COVID-19 vaccine for children available this week
Starting this week, children ages 5 to 11 in the New River Health District can be vaccinated for COVID-19.
By Wednesday, the health district expects to receive its first supplies of the Pfizer vaccine, which the FDA authorized in a low dose form for this age group last Friday.
Noelle Bissell, health director for the district, encouraged people to be patient as they schedule appointments for the vaccine.
On Nov. 1, during a meeting with news media, she said she expects the initial demand to be high as the vaccine is distributed to pharmacies, pediatrician offices, and the health department to be given to children.
“There will be enough vaccine, but in these weeks, everyone may not be able to get the appointment when they want it,” said Bissell. “You can get your child vaccinated, but it may not be right away.”
She said that the district expects to receive 2,700 doses.
The district also is working with local school systems to administer the vaccine in schools, which is routine for other vaccines. Parents of children ages 5 to 11 in the region have received a survey inquiring about their interest in the COVID-19 vaccine for their children.
More than 50 percent of respondents said they want their children to be vaccinated for COVID-19, which is “heartening” news, Bissell said. That’s a higher percentage than some national surveys, she said.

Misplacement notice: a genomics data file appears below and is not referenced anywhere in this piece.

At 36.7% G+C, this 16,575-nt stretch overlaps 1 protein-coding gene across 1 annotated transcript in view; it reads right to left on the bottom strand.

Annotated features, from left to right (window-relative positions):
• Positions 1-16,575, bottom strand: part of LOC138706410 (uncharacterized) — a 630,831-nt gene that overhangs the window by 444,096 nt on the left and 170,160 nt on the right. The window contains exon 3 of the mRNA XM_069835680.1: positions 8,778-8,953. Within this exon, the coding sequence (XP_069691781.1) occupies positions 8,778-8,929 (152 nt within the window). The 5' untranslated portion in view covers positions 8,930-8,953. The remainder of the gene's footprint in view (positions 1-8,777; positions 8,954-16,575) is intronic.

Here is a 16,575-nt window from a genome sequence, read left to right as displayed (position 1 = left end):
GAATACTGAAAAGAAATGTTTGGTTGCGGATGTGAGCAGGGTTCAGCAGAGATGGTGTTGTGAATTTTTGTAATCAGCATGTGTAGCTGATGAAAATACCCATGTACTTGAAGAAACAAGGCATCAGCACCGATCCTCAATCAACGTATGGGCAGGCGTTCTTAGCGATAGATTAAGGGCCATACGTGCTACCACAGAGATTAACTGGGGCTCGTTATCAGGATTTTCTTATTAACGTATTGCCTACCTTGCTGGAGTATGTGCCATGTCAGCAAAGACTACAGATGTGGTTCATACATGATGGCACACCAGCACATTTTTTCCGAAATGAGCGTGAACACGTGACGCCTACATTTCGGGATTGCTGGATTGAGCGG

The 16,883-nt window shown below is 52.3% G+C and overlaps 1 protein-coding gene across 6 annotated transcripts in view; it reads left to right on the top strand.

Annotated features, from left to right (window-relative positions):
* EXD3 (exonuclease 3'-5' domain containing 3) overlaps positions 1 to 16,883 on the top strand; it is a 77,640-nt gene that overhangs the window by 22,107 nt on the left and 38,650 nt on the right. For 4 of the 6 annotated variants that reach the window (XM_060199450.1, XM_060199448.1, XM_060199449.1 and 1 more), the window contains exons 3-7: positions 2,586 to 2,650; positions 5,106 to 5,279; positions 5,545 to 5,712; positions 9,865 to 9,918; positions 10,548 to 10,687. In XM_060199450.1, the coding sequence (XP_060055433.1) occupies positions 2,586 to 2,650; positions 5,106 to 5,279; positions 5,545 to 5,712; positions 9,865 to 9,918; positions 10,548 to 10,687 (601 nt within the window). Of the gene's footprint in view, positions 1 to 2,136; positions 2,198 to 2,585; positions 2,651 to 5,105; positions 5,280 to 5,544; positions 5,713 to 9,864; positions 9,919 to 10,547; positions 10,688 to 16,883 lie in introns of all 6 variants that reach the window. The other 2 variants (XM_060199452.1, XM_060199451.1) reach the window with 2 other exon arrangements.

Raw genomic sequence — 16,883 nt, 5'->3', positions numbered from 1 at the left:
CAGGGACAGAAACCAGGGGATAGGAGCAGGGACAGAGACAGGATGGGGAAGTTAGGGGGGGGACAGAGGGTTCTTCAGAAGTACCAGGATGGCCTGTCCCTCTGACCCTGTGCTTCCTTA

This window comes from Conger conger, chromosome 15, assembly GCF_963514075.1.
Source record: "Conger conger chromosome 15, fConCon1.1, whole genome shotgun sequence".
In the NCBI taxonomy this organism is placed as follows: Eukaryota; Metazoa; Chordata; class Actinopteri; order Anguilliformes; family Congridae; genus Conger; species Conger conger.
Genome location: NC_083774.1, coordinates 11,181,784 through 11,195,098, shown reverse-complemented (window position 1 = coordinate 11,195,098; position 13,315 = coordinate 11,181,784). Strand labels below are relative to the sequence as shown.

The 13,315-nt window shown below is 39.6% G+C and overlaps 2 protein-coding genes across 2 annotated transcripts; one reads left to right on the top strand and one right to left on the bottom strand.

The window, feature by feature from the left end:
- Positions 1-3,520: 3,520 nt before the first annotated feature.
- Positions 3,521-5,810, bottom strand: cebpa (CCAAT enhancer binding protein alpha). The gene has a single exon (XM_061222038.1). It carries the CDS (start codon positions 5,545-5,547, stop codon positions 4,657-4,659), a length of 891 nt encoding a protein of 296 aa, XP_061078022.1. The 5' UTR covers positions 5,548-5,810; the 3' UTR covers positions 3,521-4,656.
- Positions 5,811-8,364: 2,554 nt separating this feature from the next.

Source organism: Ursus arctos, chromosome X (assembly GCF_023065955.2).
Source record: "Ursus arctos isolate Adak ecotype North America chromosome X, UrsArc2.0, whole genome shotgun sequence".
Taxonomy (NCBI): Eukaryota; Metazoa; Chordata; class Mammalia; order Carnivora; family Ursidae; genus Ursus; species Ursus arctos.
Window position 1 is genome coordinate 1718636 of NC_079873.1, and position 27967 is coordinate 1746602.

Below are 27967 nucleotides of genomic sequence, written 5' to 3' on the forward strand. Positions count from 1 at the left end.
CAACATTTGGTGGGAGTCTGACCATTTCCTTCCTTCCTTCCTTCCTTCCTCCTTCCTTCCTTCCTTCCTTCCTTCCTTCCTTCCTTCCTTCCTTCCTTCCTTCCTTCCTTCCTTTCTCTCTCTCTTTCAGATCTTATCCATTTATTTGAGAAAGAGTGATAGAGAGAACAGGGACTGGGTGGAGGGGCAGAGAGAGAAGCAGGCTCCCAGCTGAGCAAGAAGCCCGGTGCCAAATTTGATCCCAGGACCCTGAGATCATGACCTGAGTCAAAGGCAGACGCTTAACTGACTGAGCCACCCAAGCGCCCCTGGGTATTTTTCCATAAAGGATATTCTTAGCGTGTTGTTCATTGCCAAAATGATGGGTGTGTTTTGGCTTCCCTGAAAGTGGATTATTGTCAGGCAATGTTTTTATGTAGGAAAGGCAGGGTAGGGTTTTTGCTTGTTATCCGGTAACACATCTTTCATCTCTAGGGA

“Getting more people vaccinated, including our younger children, that’s our way out of the pandemic,” Bissell said. “That will help keep our kids in school.”
A mobile vaccine unit also will visit schools in far Southwest Virginia, Bissell said.
Along with the Pfizer vaccine for children, the health district is offering all three vaccines as boosters for people who are fully vaccinated for COVID-19. Read more from the CDC about who is eligible to receive a booster.
Overall, COVID-19 positive cases continue to decline throughout the health district. Hospitalizations for coronavirus patients also are down, Bissell said.
She reminded the public that the CDC has issued new guidance for testing after an individual has had close contact with someone who has COVID-19. It states that a fully vaccinated individual should be tested five to seven days after close contact, while an unvaccinated person should be tested immediately. Read more about the CDC’s guidance.
Though COVID-19 cases have peaked and are declining, the region remains a high transmission area as defined by the CDC, Bissell said. That means that people still should adhere to public health guidelines.
“Though our numbers are down nicely, we are requesting that people still wear masks in public spaces indoors,” she said.
She also encouraged people to start planning for upcoming safe holiday celebrations. For instance, outdoor activities are safer than being indoors in large groups, she said.
“Everyone has to inform their behavior based on a risk assessment,” Bissell said. “A lot of our gatherings tend to be multiple generations.”